In this case, I would think your would be a PR0 site and probably wouldn’t have much weight when it comes to helping your sub-page rank for that keyword. If you were to try to boost the authority of your site (by giving it backlinks and whatnot), you’ll probably find that actually *outranks* the sub-page, which is contrary to what you want. In the end, you’d likely just have two of your own sites competing with each other.

    I can’t see a straight re-direct doing much either, but I’ve never seen someone trying to rank a sub-page by having a keyword-rich domain re-directed to it.

    Overall in this scenario, I think if you have valuable content about red fire trucks and it’s worthwhile to you, you should build out the entire website, and get that to rank independently of Because it’s an exact keyword domain, it will likely be easier than ranking the sub-page from the other site. Then, if you want to incorporate it into your site, you can simply link to it from there (or have re-direct to If there’s an issue of wanting to make both sites appear related, you can simply use the same site layout/design/logo/etc. for each site.

    Just my two cents!


    dinesh Reply:

    Makes sense (and will probably save me some money on domains I didn’t really need anyway…).

    Thanks a bunch for the in-depth response!



    Eric G. Reply:

    Anytime. :)

  8. Eriiiiic – this is all kinds of epic.

    I know what you mean about that difficult choice in seo-friendly domains vs. brandable. The good thing is that you can often find a compromise by taking that extra time to find something that works really well such as “beginner” in front of it – that way you could be known as the person to go to if you’re a beginner but it’s also great for SEO purposes.

    I think if you’re going very niche than seo is the way to go but if you ever plan to step it up and creating a community you’d want to go with a brand.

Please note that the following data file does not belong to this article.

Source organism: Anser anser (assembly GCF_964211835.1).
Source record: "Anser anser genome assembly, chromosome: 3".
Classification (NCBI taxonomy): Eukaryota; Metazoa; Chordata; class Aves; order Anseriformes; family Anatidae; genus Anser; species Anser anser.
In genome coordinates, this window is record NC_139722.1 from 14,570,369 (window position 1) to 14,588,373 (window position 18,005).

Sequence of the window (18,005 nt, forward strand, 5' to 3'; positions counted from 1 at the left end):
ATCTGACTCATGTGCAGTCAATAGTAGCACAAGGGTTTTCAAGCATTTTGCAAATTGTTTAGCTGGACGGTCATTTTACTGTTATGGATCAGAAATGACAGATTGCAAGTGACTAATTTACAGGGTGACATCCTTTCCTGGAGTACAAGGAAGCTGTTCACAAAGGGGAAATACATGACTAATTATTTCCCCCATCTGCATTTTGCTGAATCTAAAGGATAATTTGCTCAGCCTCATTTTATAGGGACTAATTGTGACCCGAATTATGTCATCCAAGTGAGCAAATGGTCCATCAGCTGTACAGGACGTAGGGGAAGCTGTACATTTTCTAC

Btw, I do have trouble sometimes Googling your name because I’d occassionally type in ‘my four hour work week’ and T.F.’s site comes up since it uses that keyword. It’s not really a biggie but I can see the problem with other sites.

    For example: If you did – that would be great but no one would care to visit it next year.
    Murlu recently posted… How To Work 24 Hours A Day And Love Every Minute Of It


    Eric G. Reply:

    I definitely agree that “brand” is the way to go for any sort of long-term, large project type website, especially one based around a community like you said. Finding a compromise between brand and keywords for SEO is pretty sweet when possible.

    As for Googling my site – if anyone else’s site is going to pop up for that search phrase, might as well be the original inspiration for this blog (T.F.). :)

    P.S.: I’d love to own


  9. Hey Eric,

    I’ve been thinking a lot about this lately and found your post. Good stuff!

    If you use the analogy of where telephone numbers were 20 years ago(ie having your number spell out a memorable phrase), then maybe the relevence of having keywords in your domain name is low. Big companies still do it though.

    Since we’re talking online business, we have to play the Google game to be found, since search engine traffic is so important. It is a big part of your brand and in some examples – the biggest part.

    This is my thought – as long as its still important, you need to do it for branding and SEO. Modeling parts of your business after a big business doesn’t hurt either.


    Eric G. Reply:

    Excellent points, Jeff, thanks for sharing them. It’s funny to think about how important it used to be to have memorable phrases in your telephone number (if you were a larger company). There is somewhat of a parallel with domain names, so I wonder what we’ll be saying about it 10-15 years from now.

    As for now though, it’s clear that domains are critical for SEO and branding, so it’s really a matter of balancing the two elements and figuring out what’s more important to your business/website. And I agree, if you look at what’s working for larger, more successful businesses, you may be able to see some pieces that can apply to your business.


  10. I’ve heard about Market Samurai, but is it really the best tool for this kind of thing? It seems complicated, and sometimes complicated isn’t good.
    The biggest problem i had with picking my domain name was that it was already taken :)
    And then i had to spend a week trying to find some variation on that name that’s free. I believe i tried tens of names, and they were all taken, it’s incredible how hard it is to find a domain in a relatively competitive niche.
    Maria Pavel@CNA Training recently posted… Certified Nursing Assistants-CNA Wanted – Las Vegas


  11. I’ve seen a lot of people wanting to buy domains with their company name, when that name actually means nothing to the customer.
    I’m all for branding as long as you have a strong offline campaign and people will google your company or product name. You don’t even need to rank for that, you can be on page 10 for your keywords.
    Antonia recently posted… Using Hypnotic Language